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Kyle Simpson

Kyle Simpson is an Open Web Evangelist from Austin, TX, who's passionate about all things JavaScript. He's an author, workshop trainer, tech speaker, and OSS contributor/leader.

Kyle Simpson

You Don't Know JS

Kyle presents a quiz about object prototypes and their behavior.

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Kyle Simpson: Firstly, what is a constructor?
Speaker 2: A property.
Kyle Simpson: What's that?
Speaker 2: A property.
Kyle Simpson: I thought you said problem. I would agree, it is a problem. What is a constructor? It is a function that is called with the new keyword in front of it. Dot constructor is a property but a constructor, a constructor call, is a function that has the new keyword in front of it, that's it.

What is bracket bracket prototype? What is that prototype linkage and where does it come from?
Speaker 2: When it's the prototype of the constructor used to create the object?
Kyle Simpson: Sort of, bracket bracket prototype is a linkage from one object to another object. Where it comes from, there's two different ways that we've seen.

We can get that linkage from object create, which just links it to another arbitrary object or we can get it indirectly as step two of the four steps of the new keyword. But either way, we end up with one object linked to another object.
Kyle Simpson: Everybody following so far?

Kyle Simpson: How does a that prototype mechanism, how does it affect on how we deal with an object?
Speaker 2: Similar to a lexical scope, where you can go up to the next object.
Kyle Simpson: So we can call a property or method on an object reference and if it can't handle that property or method reference, it delegates up the prototype chain to a different object.

It's an amazingly powerful mechanism, this delegation thing that we're getting to, the fact that we can have the object can almost be a fallback object. But the fact that we can delegate from one object to another object is a powerful pattern. You notice in all of this, I haven't described anything about copying the order but we'll come back to copying.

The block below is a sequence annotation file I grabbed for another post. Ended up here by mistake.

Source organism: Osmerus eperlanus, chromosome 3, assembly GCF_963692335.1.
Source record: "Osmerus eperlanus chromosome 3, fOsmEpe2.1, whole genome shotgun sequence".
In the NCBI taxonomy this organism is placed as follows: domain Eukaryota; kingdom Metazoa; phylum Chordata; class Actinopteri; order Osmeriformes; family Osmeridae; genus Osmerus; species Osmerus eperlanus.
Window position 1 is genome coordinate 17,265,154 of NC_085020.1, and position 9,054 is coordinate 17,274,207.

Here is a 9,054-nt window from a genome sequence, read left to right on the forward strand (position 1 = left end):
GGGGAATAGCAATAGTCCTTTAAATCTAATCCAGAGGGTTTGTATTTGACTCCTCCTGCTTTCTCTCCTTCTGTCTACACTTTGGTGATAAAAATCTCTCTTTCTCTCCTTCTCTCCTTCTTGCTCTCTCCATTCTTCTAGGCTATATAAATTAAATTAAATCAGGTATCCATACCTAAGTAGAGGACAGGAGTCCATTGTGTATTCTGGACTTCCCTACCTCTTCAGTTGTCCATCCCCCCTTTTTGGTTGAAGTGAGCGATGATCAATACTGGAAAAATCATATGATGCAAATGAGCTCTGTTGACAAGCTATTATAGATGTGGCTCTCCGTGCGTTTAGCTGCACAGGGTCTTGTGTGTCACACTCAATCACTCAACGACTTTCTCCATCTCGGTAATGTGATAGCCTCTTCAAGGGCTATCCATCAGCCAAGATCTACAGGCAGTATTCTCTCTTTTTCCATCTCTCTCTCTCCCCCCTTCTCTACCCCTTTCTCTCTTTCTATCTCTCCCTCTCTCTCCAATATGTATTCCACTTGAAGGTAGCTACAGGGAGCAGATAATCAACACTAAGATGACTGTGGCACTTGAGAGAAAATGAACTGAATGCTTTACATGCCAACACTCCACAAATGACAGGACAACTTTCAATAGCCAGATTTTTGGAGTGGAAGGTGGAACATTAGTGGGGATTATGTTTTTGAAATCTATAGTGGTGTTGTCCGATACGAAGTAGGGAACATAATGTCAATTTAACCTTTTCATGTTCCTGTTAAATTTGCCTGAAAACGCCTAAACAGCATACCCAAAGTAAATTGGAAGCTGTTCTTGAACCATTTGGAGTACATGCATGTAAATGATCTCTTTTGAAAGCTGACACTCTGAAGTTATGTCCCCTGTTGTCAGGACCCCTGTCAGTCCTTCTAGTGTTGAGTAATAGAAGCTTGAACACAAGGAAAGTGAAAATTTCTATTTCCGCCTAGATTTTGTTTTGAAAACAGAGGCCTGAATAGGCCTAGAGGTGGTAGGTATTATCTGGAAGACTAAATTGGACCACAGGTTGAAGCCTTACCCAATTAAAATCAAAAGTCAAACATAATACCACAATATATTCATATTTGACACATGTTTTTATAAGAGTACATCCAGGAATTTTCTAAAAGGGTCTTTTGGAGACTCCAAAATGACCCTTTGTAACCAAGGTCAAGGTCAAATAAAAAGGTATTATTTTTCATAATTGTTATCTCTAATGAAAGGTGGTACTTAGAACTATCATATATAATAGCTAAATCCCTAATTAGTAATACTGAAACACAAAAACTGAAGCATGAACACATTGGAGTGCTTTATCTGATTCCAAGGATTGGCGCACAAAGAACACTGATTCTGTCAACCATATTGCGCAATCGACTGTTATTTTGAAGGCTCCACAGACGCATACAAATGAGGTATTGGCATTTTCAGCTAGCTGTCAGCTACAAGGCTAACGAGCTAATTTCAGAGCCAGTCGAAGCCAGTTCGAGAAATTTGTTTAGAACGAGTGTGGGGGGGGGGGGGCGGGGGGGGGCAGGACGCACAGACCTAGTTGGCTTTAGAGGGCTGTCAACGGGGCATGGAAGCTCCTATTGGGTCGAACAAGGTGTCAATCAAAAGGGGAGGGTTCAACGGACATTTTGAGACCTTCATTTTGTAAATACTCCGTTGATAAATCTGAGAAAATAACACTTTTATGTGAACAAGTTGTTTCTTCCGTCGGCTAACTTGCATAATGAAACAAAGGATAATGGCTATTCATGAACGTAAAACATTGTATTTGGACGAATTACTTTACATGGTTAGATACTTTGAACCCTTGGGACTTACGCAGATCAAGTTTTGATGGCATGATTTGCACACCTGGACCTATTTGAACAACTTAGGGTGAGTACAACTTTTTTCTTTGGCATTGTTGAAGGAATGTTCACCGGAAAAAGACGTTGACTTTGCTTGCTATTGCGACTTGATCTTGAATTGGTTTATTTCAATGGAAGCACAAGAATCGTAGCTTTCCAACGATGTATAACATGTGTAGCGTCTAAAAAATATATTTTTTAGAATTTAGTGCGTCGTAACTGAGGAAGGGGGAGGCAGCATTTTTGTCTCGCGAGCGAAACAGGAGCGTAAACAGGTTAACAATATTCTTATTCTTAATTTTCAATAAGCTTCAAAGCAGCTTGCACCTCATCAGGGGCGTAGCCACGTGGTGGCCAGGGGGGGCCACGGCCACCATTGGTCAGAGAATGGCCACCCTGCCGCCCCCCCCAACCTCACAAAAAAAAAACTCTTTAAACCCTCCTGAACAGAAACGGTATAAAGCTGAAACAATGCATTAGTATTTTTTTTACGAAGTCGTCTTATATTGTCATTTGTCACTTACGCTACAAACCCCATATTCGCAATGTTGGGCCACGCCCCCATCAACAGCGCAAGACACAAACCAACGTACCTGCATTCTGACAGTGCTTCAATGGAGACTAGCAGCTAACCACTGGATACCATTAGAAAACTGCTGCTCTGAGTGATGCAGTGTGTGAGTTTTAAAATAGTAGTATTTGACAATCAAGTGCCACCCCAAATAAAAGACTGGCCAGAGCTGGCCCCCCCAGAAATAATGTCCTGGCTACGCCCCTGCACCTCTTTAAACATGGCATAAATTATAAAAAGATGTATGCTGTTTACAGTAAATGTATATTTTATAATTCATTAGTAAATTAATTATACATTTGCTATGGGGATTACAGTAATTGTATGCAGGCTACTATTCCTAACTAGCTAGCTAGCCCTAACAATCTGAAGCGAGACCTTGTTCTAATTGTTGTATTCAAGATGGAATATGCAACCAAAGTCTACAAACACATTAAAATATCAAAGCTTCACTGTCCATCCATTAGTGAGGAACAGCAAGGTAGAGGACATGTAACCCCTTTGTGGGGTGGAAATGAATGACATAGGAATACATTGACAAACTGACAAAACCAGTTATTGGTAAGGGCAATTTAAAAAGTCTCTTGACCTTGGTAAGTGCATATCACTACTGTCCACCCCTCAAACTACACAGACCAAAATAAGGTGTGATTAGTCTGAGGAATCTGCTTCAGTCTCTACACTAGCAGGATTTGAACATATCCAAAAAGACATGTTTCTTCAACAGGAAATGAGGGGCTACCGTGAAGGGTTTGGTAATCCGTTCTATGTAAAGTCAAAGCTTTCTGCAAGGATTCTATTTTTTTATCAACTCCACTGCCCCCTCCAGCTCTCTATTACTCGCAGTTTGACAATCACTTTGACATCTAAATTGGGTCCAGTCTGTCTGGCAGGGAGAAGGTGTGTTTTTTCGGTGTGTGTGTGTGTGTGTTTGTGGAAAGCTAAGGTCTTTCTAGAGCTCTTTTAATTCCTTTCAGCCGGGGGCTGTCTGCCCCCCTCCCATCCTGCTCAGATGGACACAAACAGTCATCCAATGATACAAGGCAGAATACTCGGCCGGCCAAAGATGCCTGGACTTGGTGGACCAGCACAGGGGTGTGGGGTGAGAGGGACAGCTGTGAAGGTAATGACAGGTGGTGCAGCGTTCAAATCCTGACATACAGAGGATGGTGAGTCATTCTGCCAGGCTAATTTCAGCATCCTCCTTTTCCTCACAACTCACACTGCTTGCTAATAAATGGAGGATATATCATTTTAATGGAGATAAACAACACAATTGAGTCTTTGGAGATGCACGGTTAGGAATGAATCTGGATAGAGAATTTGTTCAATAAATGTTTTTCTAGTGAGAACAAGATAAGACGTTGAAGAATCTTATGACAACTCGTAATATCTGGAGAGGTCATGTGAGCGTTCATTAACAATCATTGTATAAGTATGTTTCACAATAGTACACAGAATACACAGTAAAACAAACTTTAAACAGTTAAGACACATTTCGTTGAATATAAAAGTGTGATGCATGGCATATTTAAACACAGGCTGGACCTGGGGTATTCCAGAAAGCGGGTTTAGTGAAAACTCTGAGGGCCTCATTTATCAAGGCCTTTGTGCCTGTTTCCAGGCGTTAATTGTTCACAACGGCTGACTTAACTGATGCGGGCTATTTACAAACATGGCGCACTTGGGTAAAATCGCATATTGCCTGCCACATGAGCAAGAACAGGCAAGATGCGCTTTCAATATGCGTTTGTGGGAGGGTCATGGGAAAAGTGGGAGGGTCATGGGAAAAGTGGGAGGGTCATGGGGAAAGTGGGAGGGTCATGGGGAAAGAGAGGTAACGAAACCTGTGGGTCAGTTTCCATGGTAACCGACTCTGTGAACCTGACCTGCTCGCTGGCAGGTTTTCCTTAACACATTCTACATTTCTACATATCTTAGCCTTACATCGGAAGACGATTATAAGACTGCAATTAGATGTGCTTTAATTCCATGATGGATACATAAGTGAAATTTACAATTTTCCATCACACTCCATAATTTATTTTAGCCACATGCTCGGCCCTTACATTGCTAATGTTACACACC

How do we find out about where an object's prototype, where that prototype's linkage points to? There were three ways that we figured it out? We're given a1 or b1, how do we find out where these prototypes link to?
Speaker 2: Thunderproto.
Kyle Simpson: Thunderproto.
Speaker 2: Utility prototype o.
Kyle Simpson: Object of prototype o.

Now what was that third property?
Speaker 2: Prototype.
Kyle Simpson: Dot constructor dot prototype.
Kyle Simpson: All right, just as a reminder, I said that this keyword works really nicely. But just as a reminder, we still have exactly the same problems with our this bindings that we did before when we were only talking about this keywords.

If you take a1.speak and you pass it into a click handler all by itself, what's going to happen to it is this reference.
Kyle Simpson: jQuery is going to force it to be the button rather than our a1 object. You still have the same problem where you need to deal with dot bind, hard bindings or whatever.

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